On the morning of Thursday, June 7, 1984, weather maps showed a major trough of low pressure across the western United States, anchored by an upper low over the northern Rockies. A long cold front snaked from Canada down through the Upper Midwest into the Plains. An occluded low pressure system was over southern Canada. A new low pressure system had formed to the south and was moving northeast off the plains of eastern Colorado. A strong complex of thunderstorms had moved through the Upper Midwest during the early morning hours, but across the region, the atmosphere reloaded quickly. Dewpoints were in the middle and upper 60s
By afternoon, an explosive situation was in place with high instabilities and increasing wind shear as the low pressure system intensified while moving toward the Upper Midwest. Thunderstorms broke out during the afternoon from Minnesota into Iowa. Tornado reports started to come in by mid-afternoon, where a rash of at least fourteen tornadoes plagued the northwestern part of the state.
Further south, other tornadoes touched down in Missouri. One family of tornadoes started near the Missouri/Iowa border. This supercell storm produced at least four tornadoes along a 140 mile path across much of Iowa. Three tornadoes were rated as F3s and one was rated F4 out of the afternoon activity. The F4 tore through the town of Wright, Iowa, killing two. The tiny town was completely leveled, with all 25 homes destroyed and all but two buildings destroyed. In addition, one person died near Ringgold, Iowa and three more in Harrison County, Missouri.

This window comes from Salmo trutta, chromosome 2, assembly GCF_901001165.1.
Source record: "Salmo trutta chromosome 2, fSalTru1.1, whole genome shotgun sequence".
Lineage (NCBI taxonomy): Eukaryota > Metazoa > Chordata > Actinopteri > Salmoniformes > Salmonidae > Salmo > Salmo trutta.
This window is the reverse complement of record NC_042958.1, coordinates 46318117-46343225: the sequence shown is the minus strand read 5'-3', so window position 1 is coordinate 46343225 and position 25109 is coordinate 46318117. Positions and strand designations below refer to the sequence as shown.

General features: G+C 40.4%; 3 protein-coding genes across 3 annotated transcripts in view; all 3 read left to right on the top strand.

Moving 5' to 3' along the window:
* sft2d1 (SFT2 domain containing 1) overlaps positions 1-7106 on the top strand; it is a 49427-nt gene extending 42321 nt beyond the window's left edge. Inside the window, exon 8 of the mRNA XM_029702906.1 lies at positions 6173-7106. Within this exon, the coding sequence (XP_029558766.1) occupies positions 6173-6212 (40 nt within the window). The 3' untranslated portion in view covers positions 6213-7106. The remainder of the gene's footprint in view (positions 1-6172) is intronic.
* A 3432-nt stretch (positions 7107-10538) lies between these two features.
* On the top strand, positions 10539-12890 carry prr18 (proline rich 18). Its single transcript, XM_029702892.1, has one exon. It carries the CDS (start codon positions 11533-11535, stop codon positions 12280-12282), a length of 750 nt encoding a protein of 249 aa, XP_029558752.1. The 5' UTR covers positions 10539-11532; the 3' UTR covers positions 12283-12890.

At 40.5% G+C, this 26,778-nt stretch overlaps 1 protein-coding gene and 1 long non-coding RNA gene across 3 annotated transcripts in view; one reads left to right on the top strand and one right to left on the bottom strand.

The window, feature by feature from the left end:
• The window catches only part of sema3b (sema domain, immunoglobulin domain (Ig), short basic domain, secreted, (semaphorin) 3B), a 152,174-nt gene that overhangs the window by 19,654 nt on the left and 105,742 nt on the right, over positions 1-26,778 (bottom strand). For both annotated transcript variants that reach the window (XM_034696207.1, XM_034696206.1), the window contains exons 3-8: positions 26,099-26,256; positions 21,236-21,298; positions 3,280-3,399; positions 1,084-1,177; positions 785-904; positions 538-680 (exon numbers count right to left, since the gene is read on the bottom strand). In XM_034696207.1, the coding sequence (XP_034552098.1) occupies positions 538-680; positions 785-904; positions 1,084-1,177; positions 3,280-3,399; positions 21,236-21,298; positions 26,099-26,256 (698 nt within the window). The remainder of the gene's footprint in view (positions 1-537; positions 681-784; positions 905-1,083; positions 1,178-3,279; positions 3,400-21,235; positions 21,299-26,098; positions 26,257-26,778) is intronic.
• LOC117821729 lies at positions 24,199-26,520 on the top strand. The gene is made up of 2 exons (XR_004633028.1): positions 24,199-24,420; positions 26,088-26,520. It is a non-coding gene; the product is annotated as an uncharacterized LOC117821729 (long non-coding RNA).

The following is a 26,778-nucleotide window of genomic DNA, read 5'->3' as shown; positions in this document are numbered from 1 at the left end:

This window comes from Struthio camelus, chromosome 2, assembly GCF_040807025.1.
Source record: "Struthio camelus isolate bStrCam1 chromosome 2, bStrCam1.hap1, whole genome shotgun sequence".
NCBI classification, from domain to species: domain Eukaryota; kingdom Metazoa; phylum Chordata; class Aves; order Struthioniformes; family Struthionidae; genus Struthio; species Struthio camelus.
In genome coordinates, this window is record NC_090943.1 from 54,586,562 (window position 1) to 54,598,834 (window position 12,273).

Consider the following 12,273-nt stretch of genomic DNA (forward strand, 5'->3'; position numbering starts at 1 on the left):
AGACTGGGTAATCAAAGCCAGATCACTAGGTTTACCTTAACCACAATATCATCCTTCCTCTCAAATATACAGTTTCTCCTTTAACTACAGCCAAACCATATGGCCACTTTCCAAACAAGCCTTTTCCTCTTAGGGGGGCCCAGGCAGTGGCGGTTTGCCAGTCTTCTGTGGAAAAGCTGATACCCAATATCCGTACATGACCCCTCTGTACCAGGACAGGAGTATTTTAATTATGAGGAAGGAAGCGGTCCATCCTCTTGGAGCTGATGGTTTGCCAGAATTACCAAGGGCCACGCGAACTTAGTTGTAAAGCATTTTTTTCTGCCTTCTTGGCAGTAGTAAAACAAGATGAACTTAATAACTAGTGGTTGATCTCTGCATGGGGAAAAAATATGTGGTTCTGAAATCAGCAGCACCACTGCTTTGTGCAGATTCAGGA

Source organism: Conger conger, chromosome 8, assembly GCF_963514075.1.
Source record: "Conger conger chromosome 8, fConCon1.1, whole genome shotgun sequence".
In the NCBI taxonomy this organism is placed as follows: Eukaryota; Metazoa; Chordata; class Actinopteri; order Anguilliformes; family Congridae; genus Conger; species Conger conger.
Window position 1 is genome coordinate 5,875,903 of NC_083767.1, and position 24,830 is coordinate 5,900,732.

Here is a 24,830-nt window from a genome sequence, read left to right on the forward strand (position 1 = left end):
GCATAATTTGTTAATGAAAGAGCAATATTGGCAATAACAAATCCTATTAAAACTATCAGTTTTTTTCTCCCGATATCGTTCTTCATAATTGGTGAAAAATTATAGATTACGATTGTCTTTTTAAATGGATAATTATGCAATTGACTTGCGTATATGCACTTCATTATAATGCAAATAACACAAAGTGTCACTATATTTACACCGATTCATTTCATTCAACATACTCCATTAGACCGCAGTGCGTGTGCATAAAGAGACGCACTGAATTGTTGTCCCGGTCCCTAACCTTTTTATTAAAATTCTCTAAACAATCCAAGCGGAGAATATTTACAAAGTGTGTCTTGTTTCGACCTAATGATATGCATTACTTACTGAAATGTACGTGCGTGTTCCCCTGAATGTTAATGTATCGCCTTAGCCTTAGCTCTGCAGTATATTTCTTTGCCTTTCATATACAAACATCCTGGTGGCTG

But the deadliest tornado of the outbreak would come during the early morning hours of June 8th. The complex of storms that had produced the long-track tornadoes in Iowa weakened during the evening hours. But as it moved toward southwestern Wisconsin, it encountered a higher level of instability and shear and the storms began to strengthen. A tornado watch was issued at 11 p.m. The first tornado touched down around 12:30 a.m., remaining on the ground for several minutes. A more powerful tornado touched down near Mineral Point. A few miles to the northeast, many of the 582 residents in the town of Barneveld were awakened by a massive clap of thunder right before the power went out. The town’s tornado sirens remained silent due to the power outage even as the huge F5 tornado roared toward Barneveld.